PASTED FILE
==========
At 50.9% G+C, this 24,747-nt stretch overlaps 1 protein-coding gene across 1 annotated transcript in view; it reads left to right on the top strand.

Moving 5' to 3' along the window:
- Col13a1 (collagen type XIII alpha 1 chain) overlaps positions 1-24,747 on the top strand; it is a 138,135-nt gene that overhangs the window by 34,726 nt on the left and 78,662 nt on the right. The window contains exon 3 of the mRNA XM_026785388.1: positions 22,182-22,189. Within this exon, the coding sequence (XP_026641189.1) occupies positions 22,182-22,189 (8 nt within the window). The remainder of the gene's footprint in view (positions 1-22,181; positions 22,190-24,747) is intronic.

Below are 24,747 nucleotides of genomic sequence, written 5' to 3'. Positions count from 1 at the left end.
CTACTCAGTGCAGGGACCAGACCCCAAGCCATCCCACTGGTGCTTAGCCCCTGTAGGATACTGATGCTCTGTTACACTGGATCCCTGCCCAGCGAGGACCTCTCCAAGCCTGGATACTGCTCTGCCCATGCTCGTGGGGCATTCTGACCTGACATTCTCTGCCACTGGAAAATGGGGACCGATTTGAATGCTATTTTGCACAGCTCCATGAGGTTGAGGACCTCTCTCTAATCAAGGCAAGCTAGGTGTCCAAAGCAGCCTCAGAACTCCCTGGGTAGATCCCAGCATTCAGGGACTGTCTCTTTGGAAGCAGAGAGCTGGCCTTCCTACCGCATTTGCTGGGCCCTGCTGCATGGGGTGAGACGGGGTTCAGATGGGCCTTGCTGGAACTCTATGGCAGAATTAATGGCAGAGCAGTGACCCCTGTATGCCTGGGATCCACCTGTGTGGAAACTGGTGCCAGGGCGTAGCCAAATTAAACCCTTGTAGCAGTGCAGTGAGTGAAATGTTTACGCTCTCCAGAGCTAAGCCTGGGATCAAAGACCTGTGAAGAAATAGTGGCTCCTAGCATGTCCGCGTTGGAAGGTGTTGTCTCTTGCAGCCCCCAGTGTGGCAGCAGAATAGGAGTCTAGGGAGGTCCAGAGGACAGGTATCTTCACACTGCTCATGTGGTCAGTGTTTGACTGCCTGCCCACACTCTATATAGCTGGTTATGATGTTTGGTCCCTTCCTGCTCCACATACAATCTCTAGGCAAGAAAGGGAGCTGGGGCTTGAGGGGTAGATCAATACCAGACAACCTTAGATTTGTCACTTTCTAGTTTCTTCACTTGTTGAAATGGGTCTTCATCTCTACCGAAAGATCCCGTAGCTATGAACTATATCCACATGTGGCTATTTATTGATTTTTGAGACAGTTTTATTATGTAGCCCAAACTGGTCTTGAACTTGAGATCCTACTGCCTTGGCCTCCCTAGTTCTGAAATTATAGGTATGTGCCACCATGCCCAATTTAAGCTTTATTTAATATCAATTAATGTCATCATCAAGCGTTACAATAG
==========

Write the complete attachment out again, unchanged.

At 50.9% G+C, this 24,747-nt stretch overlaps 1 protein-coding gene across 1 annotated transcript in view; it reads left to right on the top strand.

Moving 5' to 3' along the window:
- Col13a1 (collagen type XIII alpha 1 chain) overlaps positions 1-24,747 on the top strand; it is a 138,135-nt gene that overhangs the window by 34,726 nt on the left and 78,662 nt on the right. The window contains exon 3 of the mRNA XM_026785388.1: positions 22,182-22,189. Within this exon, the coding sequence (XP_026641189.1) occupies positions 22,182-22,189 (8 nt within the window). The remainder of the gene's footprint in view (positions 1-22,181; positions 22,190-24,747) is intronic.

Below are 24,747 nucleotides of genomic sequence, written 5' to 3'. Positions count from 1 at the left end.
CTACTCAGTGCAGGGACCAGACCCCAAGCCATCCCACTGGTGCTTAGCCCCTGTAGGATACTGATGCTCTGTTACACTGGATCCCTGCCCAGCGAGGACCTCTCCAAGCCTGGATACTGCTCTGCCCATGCTCGTGGGGCATTCTGACCTGACATTCTCTGCCACTGGAAAATGGGGACCGATTTGAATGCTATTTTGCACAGCTCCATGAGGTTGAGGACCTCTCTCTAATCAAGGCAAGCTAGGTGTCCAAAGCAGCCTCAGAACTCCCTGGGTAGATCCCAGCATTCAGGGACTGTCTCTTTGGAAGCAGAGAGCTGGCCTTCCTACCGCATTTGCTGGGCCCTGCTGCATGGGGTGAGACGGGGTTCAGATGGGCCTTGCTGGAACTCTATGGCAGAATTAATGGCAGAGCAGTGACCCCTGTATGCCTGGGATCCACCTGTGTGGAAACTGGTGCCAGGGCGTAGCCAAATTAAACCCTTGTAGCAGTGCAGTGAGTGAAATGTTTACGCTCTCCAGAGCTAAGCCTGGGATCAAAGACCTGTGAAGAAATAGTGGCTCCTAGCATGTCCGCGTTGGAAGGTGTTGTCTCTTGCAGCCCCCAGTGTGGCAGCAGAATAGGAGTCTAGGGAGGTCCAGAGGACAGGTATCTTCACACTGCTCATGTGGTCAGTGTTTGACTGCCTGCCCACACTCTATATAGCTGGTTATGATGTTTGGTCCCTTCCTGCTCCACATACAATCTCTAGGCAAGAAAGGGAGCTGGGGCTTGAGGGGTAGATCAATACCAGACAACCTTAGATTTGTCACTTTCTAGTTTCTTCACTTGTTGAAATGGGTCTTCATCTCTACCGAAAGATCCCGTAGCTATGAACTATATCCACATGTGGCTATTTATTGATTTTTGAGACAGTTTTATTATGTAGCCCAAACTGGTCTTGAACTTGAGATCCTACTGCCTTGGCCTCCCTAGTTCTGAAATTATAGGTATGTGCCACCATGCCCAATTTAAGCTTTATTTAATATCAATTAATGTCATCATCAAGCGTTACAATAG